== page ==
Science with Rina. Sound Waves. How they are created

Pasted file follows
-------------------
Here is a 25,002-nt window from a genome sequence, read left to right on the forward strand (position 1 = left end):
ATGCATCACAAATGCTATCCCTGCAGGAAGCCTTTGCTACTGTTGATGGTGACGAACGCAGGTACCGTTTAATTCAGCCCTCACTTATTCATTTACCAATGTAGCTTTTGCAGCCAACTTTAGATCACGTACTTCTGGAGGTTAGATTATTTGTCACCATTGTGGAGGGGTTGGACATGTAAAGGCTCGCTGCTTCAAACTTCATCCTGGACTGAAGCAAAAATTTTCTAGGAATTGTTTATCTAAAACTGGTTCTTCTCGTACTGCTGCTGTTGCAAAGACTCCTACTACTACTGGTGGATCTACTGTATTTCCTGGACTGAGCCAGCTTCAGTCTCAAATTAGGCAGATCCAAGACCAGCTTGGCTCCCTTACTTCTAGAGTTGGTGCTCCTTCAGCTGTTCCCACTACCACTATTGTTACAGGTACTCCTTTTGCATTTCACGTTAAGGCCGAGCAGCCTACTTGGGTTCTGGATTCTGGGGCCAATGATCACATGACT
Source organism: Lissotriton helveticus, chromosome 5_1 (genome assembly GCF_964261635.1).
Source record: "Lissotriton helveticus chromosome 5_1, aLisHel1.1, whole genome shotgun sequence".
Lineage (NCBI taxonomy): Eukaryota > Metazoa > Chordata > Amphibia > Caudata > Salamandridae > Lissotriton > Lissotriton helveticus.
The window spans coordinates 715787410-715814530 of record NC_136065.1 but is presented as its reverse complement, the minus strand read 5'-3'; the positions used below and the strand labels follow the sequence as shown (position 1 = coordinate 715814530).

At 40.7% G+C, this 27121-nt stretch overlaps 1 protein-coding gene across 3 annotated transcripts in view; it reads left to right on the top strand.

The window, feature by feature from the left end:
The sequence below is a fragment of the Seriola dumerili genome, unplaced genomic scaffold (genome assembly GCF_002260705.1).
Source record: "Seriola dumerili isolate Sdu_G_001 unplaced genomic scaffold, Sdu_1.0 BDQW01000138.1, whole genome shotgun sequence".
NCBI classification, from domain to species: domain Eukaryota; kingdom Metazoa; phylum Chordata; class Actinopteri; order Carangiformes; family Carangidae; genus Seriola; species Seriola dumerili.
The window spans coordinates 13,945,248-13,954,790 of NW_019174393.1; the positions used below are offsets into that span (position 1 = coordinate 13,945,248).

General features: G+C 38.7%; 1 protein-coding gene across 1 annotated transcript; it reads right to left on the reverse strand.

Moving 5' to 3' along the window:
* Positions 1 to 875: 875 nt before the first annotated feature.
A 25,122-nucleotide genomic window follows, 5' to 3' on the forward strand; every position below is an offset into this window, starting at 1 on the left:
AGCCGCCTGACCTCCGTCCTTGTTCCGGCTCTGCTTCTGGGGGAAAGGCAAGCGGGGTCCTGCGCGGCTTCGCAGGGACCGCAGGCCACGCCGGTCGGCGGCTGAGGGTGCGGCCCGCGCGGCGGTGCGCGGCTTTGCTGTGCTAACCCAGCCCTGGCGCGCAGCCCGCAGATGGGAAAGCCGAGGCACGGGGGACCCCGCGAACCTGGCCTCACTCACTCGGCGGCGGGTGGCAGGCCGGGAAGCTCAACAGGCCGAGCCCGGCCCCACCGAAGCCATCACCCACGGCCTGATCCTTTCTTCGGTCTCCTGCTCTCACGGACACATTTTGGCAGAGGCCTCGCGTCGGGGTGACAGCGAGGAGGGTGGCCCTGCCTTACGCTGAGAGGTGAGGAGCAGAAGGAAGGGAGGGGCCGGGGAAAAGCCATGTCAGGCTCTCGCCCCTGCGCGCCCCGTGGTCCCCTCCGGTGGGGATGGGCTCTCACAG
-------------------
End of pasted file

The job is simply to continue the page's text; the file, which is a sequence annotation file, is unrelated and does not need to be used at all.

Video illustration to Sound Wavelength Calculator. In this video, we are going to look at how sound waves are created. Have you ever wondered how this pretty cardinal sings and how this singing gets from the bird to you? Birds make sound almost as we, humans, do. The only difference is that in birds, the sound is produced by vibrations of the walls of the bird’s vocal organ which is called syrinx and we, humans, use our vocal cords for the same purpose. The vocal cords, which are simply folds of tissue, vibrate when the air passes by them. We can observe these vibrations if we try to make a high-pitched bird call using a piece of grass and blowing air across it. We are making this video in winter; grass is unavailable; therefore, we will use a piece of wax paper instead of grass. The air makes the paper vibrate creating a high-pitch sound, which is similar to sound that some birds make. When the air from the lungs is forced across the vocal cords or a piece of paper, vibrations occur. They create areas of compression and rarefaction (regions where the air is spread out), in other words, longitudinal waves. In longitudinal waves, the particles in the air move parallel to the motion of the wave. They compress in the same direction as they travel. These waves travel from sound sources and transmit the energy of the voice or vibrating paper. Louder sound means more powerful compressions and rarefactions. What is the speed of sound traveling through the air? At 20 °C or 68 °F, the sound is traveling at about 343 meters per second or 1125 feet per second or 1 kilometer per approximately 3 seconds. Picture Credits Vocal Cords: Prejun [CC0], from Wikimedia Commons Avian Cyrinx: TecumsehFitch [CC BY-SA 4.0 (], from Wikimedia Commons Larynx and Nearby Structures: National Cancer Institute (USA) Music from YouTube Free Audio Library “Les Toreadors” from Carmen by Georges Bizet Ersatz Bossa by John Deley and the 41 Players

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